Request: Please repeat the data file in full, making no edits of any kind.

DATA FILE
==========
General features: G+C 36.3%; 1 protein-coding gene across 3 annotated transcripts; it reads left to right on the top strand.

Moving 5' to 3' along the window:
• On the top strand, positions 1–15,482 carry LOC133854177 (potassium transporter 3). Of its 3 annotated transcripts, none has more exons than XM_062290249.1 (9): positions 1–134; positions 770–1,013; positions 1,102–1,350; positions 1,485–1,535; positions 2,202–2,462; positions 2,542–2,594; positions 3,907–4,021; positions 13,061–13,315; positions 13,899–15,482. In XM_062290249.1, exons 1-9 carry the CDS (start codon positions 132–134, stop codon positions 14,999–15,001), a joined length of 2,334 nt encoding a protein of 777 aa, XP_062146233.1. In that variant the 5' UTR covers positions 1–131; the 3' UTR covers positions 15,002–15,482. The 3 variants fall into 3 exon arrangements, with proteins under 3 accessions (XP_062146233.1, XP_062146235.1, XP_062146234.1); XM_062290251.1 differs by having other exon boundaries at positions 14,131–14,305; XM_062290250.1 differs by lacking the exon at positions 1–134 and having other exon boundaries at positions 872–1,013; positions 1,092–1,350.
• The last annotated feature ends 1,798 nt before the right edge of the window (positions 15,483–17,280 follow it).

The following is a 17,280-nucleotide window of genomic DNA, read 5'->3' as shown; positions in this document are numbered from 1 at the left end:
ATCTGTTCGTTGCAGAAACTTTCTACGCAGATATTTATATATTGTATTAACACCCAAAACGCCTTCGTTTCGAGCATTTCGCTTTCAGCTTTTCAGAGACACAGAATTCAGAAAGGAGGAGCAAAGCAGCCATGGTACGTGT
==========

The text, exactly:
General features: G+C 36.3%; 1 protein-coding gene across 3 annotated transcripts; it reads left to right on the top strand.

Moving 5' to 3' along the window:
• On the top strand, positions 1–15,482 carry LOC133854177 (potassium transporter 3). Of its 3 annotated transcripts, none has more exons than XM_062290249.1 (9): positions 1–134; positions 770–1,013; positions 1,102–1,350; positions 1,485–1,535; positions 2,202–2,462; positions 2,542–2,594; positions 3,907–4,021; positions 13,061–13,315; positions 13,899–15,482. In XM_062290249.1, exons 1-9 carry the CDS (start codon positions 132–134, stop codon positions 14,999–15,001), a joined length of 2,334 nt encoding a protein of 777 aa, XP_062146233.1. In that variant the 5' UTR covers positions 1–131; the 3' UTR covers positions 15,002–15,482. The 3 variants fall into 3 exon arrangements, with proteins under 3 accessions (XP_062146233.1, XP_062146235.1, XP_062146234.1); XM_062290251.1 differs by having other exon boundaries at positions 14,131–14,305; XM_062290250.1 differs by lacking the exon at positions 1–134 and having other exon boundaries at positions 872–1,013; positions 1,092–1,350.
• The last annotated feature ends 1,798 nt before the right edge of the window (positions 15,483–17,280 follow it).

The following is a 17,280-nucleotide window of genomic DNA, read 5'->3' as shown; positions in this document are numbered from 1 at the left end:
ATCTGTTCGTTGCAGAAACTTTCTACGCAGATATTTATATATTGTATTAACACCCAAAACGCCTTCGTTTCGAGCATTTCGCTTTCAGCTTTTCAGAGACACAGAATTCAGAAAGGAGGAGCAAAGCAGCCATGGTACGTGT